Having only been here a few days, it's difficult to describe what a "typical day" at the station is like. This is what i did today:
0710hrs: woke up in the so called "emergency station", a small cabin/bunker with emergency supplies and survival gear (in case the main station burns down, now used as housing for 2 colleagues and me - the others being the station plumber and electrician)
0730: breakfast in the main building (that's the big red house below the bird in the picture below). We're currently 9 people here - 3 of the guys will come back from a support mission having escorted the IPY south pole traverse expedition that left Troll yesterday(see links)
0800: morning meeting, planning the day's activities.
0830: our station leader showed us the most important station infrascructure - among other things we looked at the toilets, the power station(s), the water melting station, the centralized heating system, the automated alarm systems.
1000: learned how to drive the "206" vehicle, a belt-powered vehicle for driving on snow and ice. Good fun.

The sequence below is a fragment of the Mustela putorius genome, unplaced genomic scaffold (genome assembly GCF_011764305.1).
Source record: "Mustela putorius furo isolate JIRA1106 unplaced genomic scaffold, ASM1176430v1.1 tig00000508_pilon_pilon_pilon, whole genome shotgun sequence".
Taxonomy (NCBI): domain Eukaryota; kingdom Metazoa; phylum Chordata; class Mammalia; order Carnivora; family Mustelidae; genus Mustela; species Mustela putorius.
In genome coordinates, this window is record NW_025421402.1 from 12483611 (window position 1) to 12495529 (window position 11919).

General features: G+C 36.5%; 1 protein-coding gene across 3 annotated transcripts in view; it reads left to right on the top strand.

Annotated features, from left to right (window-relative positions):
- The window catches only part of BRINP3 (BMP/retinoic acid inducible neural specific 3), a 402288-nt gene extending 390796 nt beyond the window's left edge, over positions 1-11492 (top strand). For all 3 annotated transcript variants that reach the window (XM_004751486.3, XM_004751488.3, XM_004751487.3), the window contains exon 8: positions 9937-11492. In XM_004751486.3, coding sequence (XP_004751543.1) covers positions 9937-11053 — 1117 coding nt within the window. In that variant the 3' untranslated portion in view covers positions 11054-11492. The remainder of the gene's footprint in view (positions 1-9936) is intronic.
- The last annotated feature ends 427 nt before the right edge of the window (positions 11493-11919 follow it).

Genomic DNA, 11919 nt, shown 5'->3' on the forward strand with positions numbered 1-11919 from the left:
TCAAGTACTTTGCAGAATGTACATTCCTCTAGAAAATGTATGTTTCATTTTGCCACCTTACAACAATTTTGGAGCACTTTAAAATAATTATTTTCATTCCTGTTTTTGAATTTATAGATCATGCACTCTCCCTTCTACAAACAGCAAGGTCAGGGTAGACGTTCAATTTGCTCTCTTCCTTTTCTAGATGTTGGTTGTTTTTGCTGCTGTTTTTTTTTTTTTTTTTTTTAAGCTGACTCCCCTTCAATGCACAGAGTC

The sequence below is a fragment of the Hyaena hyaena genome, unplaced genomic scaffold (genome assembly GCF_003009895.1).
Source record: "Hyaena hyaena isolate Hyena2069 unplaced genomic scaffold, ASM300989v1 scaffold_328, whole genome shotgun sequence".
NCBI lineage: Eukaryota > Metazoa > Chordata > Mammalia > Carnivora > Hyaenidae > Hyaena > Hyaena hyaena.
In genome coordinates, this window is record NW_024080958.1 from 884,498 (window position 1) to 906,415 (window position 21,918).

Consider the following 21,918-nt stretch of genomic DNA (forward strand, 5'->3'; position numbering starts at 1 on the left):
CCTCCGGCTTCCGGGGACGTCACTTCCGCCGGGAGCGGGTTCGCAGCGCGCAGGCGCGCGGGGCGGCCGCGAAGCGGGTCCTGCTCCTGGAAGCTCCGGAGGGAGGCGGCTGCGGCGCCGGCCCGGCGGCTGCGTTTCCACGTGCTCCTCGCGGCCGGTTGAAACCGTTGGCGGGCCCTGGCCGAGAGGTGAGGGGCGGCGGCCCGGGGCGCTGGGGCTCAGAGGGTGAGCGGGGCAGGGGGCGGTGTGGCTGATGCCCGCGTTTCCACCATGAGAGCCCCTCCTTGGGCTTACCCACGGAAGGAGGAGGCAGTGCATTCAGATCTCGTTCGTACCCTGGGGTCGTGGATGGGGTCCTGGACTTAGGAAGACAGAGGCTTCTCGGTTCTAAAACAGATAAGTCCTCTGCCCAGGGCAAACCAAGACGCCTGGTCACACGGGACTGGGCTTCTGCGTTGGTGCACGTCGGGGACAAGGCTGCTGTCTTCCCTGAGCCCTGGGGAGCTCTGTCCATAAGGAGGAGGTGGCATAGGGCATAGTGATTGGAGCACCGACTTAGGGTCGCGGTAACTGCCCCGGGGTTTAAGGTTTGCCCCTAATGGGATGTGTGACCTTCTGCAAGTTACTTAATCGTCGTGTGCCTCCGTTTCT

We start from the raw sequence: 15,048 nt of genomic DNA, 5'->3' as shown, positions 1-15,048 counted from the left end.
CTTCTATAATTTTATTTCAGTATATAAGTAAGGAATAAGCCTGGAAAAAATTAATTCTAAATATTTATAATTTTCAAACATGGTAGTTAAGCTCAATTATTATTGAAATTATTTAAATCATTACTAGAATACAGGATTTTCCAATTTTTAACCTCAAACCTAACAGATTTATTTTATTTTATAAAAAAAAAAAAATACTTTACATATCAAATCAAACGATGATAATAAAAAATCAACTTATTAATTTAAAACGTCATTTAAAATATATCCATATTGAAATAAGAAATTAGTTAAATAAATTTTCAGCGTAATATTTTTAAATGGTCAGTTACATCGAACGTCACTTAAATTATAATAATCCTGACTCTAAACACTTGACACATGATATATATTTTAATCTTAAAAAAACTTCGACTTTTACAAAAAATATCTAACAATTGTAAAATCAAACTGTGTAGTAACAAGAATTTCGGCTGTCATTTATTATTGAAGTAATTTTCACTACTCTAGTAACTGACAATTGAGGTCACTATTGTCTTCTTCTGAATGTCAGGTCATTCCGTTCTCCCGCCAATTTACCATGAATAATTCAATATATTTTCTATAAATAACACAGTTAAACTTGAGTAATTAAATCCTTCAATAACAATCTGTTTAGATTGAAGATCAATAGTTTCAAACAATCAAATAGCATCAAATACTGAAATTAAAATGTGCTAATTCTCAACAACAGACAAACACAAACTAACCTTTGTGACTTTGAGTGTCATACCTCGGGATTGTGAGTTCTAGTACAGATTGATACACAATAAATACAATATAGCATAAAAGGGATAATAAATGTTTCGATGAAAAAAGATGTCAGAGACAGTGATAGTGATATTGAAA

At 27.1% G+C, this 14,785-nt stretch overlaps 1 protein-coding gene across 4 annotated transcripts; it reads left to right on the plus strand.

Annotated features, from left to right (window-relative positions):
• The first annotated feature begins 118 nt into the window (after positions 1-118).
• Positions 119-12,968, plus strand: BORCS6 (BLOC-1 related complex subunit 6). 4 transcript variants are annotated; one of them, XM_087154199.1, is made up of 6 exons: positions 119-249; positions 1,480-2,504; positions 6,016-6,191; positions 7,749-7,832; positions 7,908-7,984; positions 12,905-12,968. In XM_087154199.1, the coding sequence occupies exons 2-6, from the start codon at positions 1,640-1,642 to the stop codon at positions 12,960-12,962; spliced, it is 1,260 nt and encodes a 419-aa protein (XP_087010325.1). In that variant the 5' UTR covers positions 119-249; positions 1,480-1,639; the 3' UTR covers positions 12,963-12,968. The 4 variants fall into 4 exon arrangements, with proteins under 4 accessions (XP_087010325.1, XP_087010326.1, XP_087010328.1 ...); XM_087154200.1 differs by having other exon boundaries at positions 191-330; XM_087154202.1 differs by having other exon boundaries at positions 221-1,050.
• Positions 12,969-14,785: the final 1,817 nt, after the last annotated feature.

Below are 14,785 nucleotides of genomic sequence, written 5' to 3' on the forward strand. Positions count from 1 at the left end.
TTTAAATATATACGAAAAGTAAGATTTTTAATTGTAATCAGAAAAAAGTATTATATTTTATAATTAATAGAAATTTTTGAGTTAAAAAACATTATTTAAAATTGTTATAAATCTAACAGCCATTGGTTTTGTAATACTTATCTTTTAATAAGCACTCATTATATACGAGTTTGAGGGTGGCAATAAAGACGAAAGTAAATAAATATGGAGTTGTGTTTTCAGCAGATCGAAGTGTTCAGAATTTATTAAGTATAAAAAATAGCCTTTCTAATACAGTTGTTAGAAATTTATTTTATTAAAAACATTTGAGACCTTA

1100: moved some barrels of diesel and kerosene with the "206", a small crane, and a trailer.
1300:replaced 3 kitchen propane cylinders by means of the above tools.
1400: learned how to drive an ATV - all terrain vehicle.(Had my snowmobile debut yesterday).
1500: Circled the nearby blue ice field in a snowmobile, looking for loose barrels, planks and debris, dislogded and blown several hundreds of meters across the ice during the hurricane that shook the station the week before my arrival.
1700: Intro on basic crane operation and trying out some heavy machinery.
2000: Workday ends. We work 12 hour days, and take sundays off. Going to explore the nearby peaks tomorrow.
Lessons learned today: 1. 80% of the time is spent looking for things. 2. Use lots of sunblock when there is a big ozone hole above you. 3. Don't drive an ATV on loose snow.
I am norwegian doctor who worked as expedition doc on the Antarctic research station Troll for the summer season 2007-2008. NB: This blog is intended as a personal and ecological account from The Ice Planet - fully independent of the Norwegian Polar Institute, their official web page being: npweb.npolar.no